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There’s a lot more than just longevity to recommend a visit to Craven Cottage, the riverside home of Fulham Football Club since 1896.
Although I lived a long way from London, Fulham were the first team from the higher divisions I ‘supported’. They had some fine players then – even though they seemed to yoyo between the top two divisions. Johnny Haynes, Tony Macedo, Tosh Chamberlain, George Cohen – all great players; Haynes one of the greatest ever. Since then, some wonderful players also turned out for the Cottagers at various stages of their careers – Alan Mullery, Bobby Moore, Rodney Marsh, – even George Best. The finest goal I ever saw was scored by Best in a League Cup tie against Peterborough United in September, 1976. He stepped on the ball, flicked it into the air and then volleyed it past the current Manchester United goalkeeper coach, Eric Steele, from 25 yards. Unbelievable.
I also remember seeing Fulham play in February, 1992 – in the ‘old’ third division. There was no Best, Marsh or such like on that day, as they lost 1 – 0 at home to my side, Peterborough, in front of just over 5,000 people, Even then, though, Craven Cottage was a great place to watch a match. The fans there are always passionate about their team and you’re close enough to the pitch to be able to feel part of the action. When Fulham received Mohamed Al-Fayed’s backing and began to move through the leagues, the club had to upgrade the stadium to meet Premier League standards, but the atmosphere is still better than at most of the ‘big’ clubs.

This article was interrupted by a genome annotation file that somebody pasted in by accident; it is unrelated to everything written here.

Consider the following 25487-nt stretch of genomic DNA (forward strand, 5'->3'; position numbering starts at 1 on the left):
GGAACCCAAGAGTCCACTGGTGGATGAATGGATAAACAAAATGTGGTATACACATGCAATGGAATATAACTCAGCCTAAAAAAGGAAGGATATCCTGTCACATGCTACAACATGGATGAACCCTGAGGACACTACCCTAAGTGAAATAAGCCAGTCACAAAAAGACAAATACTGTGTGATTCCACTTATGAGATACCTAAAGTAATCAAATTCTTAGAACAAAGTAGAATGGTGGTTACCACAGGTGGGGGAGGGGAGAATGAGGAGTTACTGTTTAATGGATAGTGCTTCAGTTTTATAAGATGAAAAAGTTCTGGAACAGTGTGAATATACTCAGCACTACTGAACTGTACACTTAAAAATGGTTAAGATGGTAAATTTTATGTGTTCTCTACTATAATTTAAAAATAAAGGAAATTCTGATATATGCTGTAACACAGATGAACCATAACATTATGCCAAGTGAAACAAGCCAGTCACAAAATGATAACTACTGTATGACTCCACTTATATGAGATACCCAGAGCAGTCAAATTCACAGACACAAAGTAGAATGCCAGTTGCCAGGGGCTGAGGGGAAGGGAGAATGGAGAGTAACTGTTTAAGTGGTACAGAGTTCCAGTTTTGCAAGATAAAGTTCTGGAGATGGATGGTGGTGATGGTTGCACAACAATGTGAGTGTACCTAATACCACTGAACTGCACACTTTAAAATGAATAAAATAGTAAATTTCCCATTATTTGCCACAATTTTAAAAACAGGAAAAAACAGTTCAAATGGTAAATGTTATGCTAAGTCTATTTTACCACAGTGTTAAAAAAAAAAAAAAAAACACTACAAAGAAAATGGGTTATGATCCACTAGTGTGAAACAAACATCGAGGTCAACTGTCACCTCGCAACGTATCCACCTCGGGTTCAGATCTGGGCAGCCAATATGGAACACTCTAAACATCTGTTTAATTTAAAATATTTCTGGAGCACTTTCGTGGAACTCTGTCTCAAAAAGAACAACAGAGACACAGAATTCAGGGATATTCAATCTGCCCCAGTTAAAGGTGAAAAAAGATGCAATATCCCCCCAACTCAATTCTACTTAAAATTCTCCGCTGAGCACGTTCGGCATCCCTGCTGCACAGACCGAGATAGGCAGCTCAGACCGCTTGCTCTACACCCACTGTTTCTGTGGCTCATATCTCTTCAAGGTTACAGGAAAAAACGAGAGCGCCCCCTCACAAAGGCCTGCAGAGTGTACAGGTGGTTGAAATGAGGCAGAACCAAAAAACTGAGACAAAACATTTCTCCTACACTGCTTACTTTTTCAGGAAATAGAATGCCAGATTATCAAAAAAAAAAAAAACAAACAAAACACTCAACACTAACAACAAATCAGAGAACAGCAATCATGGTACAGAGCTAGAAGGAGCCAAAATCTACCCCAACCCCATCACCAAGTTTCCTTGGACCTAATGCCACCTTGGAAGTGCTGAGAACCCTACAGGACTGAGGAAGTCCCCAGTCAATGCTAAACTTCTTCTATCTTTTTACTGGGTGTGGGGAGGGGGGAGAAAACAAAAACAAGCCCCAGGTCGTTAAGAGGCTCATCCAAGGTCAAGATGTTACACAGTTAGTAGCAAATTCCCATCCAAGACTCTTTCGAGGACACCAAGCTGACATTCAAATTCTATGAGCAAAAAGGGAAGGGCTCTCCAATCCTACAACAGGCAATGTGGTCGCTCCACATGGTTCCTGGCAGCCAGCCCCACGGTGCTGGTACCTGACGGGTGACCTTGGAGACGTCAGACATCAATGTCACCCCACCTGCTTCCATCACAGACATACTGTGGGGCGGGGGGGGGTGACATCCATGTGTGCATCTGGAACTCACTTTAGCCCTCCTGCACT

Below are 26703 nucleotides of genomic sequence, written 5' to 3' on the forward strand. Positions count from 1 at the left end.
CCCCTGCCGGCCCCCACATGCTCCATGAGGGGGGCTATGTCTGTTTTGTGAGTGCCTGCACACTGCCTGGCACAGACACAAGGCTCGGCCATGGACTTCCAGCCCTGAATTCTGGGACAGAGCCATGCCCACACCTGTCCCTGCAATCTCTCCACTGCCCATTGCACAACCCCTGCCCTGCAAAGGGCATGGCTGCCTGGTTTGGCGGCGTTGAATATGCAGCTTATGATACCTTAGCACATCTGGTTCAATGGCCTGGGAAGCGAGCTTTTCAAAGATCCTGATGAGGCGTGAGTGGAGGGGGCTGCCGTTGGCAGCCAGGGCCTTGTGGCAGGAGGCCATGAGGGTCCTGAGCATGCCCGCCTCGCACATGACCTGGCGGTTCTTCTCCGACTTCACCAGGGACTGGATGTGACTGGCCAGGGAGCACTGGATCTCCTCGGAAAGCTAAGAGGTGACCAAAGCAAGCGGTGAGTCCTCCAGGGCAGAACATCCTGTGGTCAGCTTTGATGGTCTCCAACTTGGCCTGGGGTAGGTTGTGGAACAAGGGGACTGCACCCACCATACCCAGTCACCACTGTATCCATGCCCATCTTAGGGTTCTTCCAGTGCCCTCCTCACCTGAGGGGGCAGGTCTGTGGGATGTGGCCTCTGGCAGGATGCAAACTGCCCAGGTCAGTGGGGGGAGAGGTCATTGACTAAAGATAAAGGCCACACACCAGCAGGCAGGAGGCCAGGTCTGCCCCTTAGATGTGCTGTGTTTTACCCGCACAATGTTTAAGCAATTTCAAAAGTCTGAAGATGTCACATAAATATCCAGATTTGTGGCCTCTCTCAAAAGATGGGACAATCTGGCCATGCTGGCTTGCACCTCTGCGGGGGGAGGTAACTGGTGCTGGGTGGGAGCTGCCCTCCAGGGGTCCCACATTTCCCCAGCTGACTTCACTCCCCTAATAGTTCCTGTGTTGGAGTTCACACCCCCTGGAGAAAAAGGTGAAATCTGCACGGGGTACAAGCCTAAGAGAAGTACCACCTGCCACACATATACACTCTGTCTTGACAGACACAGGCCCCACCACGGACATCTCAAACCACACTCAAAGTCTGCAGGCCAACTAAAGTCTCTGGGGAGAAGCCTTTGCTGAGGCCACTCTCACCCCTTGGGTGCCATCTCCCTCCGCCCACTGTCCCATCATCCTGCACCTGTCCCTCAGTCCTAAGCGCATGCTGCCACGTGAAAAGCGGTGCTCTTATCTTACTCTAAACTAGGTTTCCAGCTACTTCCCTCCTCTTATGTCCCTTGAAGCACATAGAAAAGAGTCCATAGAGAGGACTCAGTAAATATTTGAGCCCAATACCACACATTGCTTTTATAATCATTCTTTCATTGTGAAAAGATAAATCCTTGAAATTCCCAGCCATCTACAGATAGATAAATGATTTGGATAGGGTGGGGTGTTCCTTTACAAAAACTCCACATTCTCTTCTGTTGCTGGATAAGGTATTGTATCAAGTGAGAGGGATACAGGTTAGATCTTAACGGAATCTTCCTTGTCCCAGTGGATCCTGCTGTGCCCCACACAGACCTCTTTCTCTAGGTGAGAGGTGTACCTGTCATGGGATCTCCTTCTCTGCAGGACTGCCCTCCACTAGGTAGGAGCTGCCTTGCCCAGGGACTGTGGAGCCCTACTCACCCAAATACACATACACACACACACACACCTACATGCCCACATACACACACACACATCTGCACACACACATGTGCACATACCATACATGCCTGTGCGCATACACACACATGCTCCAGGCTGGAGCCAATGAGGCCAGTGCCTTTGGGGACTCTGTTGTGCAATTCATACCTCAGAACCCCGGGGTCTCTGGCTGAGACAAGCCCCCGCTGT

I must admit, though, that I sometimes wonder if older Fulham fans sometimes look back a little nostalgically to the days when they could arrive at the ground ten minutes before the kick off, have a reasonably priced pie and then stand wherever they wanted to cheer on players they often met out in town and who didn’t earn more in a week than the fans themselves would make in a year or two.
To an outsider, it does always seem as if Fulham has been able to hang on to some of that traditional atmosphere, however. The Cottage is still idiosyncratically there – an absurdity in a modern stadium but an integral part of this one. The recently unveiled statue of Johnny Haynes blends in as people come into the ground, rather than being elevated to god-like status the way so many others have been.
No, despite their wealthy backing, Fulham seem to have stayed as a people’s club much more than any of the other London Premier League clubs – even West Ham. Their fans probably still think of Brentford and QPR as their most hated rivals – apart from Gillingham – just as much as Chelsea. And, with an astute, honest and likeable manager in Roy Hodgson, they also have a team that plays attractive yet committed https://itcscore.com/. If you’re looking to go to a game in London, then give Craven Cottage a try – it’s well worth it.